It was an age of suspicion. It was a time within the Soviet Union that all foreigners, especially an English-speaking foreigner and more so an “American” came under immediate suspicion by the NKVD. Americans and those who knew or had relatives in the West had to be shunned, after all, the USSR was surrounded by its enemies.
Stalin and his sycophants had spoken, and their words were sacred to the Soviet masses.
Enter this young, naïve, 19-year-old American-born, educated in Detroit, into the Soviet world to learn about the Soviet culture. Ah, the lessons he would learn. Old textbooks would not help; Soviets played by different rules, rules they made up as the game of life was played out daily. This was a world of dialectic materialism, of “he who works, eats”; of socialism where everyone is paid according to his ability, not yet of communism when everyone will be compensated according to his needs (and who would determine my needs, dear comrade?)
It would take time for me to digest this and the black, sawdust-stuffed, water-drowned bread to digest.
Despite the intense and increasingly aggressive anti-American propaganda and its omnipresent billboards, depicting Americans as rattle snakes or rats, parasites crawling and gnawing at the carcasses of the working class, the word “American” continued to carry some respect among those who somehow knew the truth. No amount of Soviet propaganda apparently could erase from the minds of the Russian people the fact that had it not been for the United States and its Lend Lease program, the geography of Europe may have been different.
In the summer of 1950 as a member of the Institute of Physical Culture’s basketball team, I took my first trip into the heartland of the USSR. I traveled by train from Erevan to Vilnius, a journey of more than a thousand miles. Vilnius is the capital of what was then the Soviet Republic of Lithuania and remains the capital today of a free and independent Lithuania.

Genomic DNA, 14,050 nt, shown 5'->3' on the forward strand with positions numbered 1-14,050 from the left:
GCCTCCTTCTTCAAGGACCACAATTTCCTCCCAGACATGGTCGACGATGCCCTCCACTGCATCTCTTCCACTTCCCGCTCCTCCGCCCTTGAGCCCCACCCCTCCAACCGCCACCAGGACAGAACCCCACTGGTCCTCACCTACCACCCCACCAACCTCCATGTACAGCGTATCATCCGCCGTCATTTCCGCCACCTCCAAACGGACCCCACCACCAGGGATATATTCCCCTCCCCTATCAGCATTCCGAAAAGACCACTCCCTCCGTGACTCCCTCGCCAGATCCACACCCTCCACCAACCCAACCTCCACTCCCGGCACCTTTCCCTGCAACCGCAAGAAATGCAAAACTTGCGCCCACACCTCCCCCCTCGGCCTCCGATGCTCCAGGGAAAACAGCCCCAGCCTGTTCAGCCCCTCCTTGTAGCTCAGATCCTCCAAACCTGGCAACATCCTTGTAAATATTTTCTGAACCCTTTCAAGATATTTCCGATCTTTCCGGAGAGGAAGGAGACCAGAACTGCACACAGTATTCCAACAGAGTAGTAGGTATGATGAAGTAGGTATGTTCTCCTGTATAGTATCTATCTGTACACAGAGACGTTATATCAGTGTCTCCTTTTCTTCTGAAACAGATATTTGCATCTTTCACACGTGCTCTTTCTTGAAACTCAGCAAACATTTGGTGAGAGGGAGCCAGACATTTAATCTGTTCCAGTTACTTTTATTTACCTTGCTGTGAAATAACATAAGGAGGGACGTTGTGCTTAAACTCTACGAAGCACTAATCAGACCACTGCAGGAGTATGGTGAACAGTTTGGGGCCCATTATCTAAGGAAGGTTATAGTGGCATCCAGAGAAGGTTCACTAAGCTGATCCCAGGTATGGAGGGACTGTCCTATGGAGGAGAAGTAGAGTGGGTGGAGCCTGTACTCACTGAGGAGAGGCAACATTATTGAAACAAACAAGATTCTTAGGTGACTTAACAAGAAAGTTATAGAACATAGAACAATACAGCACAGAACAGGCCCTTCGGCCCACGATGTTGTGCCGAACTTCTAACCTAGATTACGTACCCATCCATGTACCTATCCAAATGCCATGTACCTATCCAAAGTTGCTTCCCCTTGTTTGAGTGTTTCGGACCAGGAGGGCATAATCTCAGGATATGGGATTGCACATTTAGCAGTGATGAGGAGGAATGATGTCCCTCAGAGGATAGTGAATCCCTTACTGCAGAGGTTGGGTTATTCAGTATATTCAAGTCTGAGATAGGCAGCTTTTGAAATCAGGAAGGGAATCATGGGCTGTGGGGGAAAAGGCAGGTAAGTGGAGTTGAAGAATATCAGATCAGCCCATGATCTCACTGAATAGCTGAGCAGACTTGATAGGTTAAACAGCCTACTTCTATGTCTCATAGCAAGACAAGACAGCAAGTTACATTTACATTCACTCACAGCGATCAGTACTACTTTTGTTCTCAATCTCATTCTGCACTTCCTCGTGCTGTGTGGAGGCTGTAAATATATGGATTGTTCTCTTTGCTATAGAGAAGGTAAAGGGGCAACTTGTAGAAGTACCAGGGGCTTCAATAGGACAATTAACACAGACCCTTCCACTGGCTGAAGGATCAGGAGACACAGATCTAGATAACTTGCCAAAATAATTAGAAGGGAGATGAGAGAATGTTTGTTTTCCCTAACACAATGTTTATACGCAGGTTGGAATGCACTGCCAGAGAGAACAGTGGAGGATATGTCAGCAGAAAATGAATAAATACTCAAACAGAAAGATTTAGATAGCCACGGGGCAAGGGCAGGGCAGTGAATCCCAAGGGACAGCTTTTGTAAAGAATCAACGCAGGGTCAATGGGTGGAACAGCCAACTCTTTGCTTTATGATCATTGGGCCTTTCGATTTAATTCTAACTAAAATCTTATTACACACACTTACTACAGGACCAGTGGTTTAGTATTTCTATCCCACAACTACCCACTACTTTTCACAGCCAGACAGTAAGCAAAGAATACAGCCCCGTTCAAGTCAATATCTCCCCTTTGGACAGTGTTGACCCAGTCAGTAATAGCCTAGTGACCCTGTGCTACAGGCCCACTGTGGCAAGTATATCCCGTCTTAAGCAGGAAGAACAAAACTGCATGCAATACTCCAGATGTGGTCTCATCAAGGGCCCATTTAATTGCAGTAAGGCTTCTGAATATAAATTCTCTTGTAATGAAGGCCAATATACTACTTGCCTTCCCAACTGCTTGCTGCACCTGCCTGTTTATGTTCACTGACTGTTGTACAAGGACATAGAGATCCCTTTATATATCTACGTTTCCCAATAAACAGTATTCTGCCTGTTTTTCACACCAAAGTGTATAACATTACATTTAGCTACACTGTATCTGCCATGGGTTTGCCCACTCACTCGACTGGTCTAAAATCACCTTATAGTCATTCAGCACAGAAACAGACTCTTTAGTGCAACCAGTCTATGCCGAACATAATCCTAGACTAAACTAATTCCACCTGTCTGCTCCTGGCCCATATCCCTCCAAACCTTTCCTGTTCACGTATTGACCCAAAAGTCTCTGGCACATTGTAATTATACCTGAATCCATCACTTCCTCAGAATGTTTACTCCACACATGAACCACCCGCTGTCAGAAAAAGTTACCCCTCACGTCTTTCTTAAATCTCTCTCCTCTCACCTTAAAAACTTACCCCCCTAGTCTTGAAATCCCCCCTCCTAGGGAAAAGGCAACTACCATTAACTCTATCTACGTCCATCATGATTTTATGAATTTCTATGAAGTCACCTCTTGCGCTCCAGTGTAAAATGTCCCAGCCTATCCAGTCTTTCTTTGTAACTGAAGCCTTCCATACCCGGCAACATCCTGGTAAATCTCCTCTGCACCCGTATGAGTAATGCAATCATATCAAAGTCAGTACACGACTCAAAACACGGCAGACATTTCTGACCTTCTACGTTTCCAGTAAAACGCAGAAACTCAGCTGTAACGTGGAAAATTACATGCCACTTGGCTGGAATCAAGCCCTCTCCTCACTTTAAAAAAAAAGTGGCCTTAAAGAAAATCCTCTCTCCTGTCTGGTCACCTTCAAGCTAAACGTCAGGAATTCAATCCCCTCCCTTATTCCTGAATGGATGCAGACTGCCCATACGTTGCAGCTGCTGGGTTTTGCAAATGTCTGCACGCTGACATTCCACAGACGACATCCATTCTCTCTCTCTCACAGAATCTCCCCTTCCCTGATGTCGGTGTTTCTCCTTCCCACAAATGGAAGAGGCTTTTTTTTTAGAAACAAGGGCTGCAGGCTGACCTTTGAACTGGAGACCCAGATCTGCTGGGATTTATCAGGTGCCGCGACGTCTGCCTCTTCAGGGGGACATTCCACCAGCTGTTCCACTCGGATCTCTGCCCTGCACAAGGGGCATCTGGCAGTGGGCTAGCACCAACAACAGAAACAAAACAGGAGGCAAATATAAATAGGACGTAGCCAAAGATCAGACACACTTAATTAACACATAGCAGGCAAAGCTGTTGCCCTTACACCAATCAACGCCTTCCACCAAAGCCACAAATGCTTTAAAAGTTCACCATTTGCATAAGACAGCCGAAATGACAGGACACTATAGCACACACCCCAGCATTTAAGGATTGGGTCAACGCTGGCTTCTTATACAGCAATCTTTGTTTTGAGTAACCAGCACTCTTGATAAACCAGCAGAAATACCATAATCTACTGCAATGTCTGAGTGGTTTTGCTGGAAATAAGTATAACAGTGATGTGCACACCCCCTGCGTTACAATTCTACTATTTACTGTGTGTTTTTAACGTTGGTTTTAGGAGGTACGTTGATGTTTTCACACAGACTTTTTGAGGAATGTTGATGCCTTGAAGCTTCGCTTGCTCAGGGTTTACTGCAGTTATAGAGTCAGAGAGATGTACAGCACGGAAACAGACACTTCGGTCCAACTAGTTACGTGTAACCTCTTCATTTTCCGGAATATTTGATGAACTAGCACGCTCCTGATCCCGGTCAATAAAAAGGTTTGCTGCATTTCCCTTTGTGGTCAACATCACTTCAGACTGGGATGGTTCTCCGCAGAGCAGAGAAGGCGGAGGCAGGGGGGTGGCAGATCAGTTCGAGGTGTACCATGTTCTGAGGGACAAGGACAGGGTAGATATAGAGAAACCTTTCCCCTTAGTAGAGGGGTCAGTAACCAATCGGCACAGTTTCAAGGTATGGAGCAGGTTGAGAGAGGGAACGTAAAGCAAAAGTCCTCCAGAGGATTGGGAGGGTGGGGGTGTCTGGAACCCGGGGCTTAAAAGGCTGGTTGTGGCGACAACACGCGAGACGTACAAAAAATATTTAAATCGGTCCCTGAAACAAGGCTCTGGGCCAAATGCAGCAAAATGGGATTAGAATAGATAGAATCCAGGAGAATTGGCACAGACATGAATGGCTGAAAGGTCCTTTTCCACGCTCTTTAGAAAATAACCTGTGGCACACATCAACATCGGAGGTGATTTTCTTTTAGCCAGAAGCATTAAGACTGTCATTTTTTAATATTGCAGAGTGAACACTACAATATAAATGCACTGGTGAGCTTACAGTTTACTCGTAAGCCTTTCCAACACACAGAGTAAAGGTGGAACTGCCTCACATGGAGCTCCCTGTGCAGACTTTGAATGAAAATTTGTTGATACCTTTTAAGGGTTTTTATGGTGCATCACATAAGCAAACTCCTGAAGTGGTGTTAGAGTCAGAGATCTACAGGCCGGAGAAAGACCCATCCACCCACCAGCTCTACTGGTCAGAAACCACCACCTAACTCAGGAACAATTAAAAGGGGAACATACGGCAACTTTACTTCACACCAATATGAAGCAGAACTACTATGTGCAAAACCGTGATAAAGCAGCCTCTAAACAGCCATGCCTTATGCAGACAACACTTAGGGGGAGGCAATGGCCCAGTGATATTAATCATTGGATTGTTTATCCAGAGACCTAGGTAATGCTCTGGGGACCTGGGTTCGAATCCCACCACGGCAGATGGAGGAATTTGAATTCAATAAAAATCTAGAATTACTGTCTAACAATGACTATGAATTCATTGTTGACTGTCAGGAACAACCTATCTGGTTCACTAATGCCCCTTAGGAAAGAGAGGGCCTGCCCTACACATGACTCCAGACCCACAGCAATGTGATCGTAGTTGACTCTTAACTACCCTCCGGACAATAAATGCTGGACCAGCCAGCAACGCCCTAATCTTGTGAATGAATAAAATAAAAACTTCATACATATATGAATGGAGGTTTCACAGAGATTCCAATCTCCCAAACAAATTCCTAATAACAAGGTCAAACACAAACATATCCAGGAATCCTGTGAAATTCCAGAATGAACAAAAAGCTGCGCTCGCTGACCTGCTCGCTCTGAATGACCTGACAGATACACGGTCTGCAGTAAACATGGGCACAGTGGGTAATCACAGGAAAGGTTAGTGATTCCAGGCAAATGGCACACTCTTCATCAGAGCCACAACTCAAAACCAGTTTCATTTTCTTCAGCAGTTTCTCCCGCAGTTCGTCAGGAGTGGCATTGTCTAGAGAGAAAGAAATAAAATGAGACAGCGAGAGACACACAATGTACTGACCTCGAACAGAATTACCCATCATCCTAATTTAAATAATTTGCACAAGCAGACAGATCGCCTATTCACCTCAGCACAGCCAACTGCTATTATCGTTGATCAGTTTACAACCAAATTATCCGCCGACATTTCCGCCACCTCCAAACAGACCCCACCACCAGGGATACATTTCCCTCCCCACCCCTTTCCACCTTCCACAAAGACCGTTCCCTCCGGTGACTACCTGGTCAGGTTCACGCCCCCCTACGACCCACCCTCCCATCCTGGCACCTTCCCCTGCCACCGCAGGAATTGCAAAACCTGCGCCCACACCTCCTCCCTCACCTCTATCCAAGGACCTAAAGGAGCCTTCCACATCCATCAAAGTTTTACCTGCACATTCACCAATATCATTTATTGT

When we arrived in Vilnius, the Soviet capital, our team was driven from the train depot by bus to what appeared to me to be once the stables for Nicholas II’s cavalry unit. My teammates accepted the accommodations without comment. Even if I had known the language, I would not have complained. One just didn’t complain in Stalin’s Russia.
I placed my duffel bag on a cot and sat down and waited for further instructions from our coaching staff. As I sat there wondering where the other teams would be housed. My thoughts were interrupted by my coach who ordered the team to gather our belongings for we were going to be moved to another site. I was told that maybe our coach, a decorated World War II hero, had complained and the Lithuanians decided to upgrade us to the university’s facilities.
A few minutes later, a bus pulled up and we boarded it. The driver drove to a newly-opened hotel, located in the central business district in Vilnius, and our players got off the bus, entered a beautifully decorated hotel and were assigned two to a room with all the modern conveniences including running water and a toilet. The food was edible.
I was stunned at the reception our team would receive during the next 10 days. Later, I asked one of the players what caused the Lithuanians to change their attitude toward our team.
The player responded, “You did.”
“Me?” I was speechless. I had done nothing and, in fact, had stayed out of sight most of the time. My teammate explained…one of our team members let it be known to the hosts that “There was an American on the team.”
And that one word “American” apparently commanded the respect of the Lithuanians. It was obvious to me that no matter what the Soviet propaganda machine churned out here, there were those who remained profoundly grateful and respected the people of the United States for what they have done for them over the years.
Tom Mooradian was one of 151 Americans who traveled to Soviet Armenia to repatriate during the 1940’s. Thought to be a spy by the KGB, Tom miraculously survived 13 years behind the Iron Curtain winning the hearts of the Soviets through his basketball prowess. Filled with political drama, romance, and intrigue, Tom’s autobiography, The Repatriate reads like a novel, and will have you guessing how Tom managed to return to America alive.
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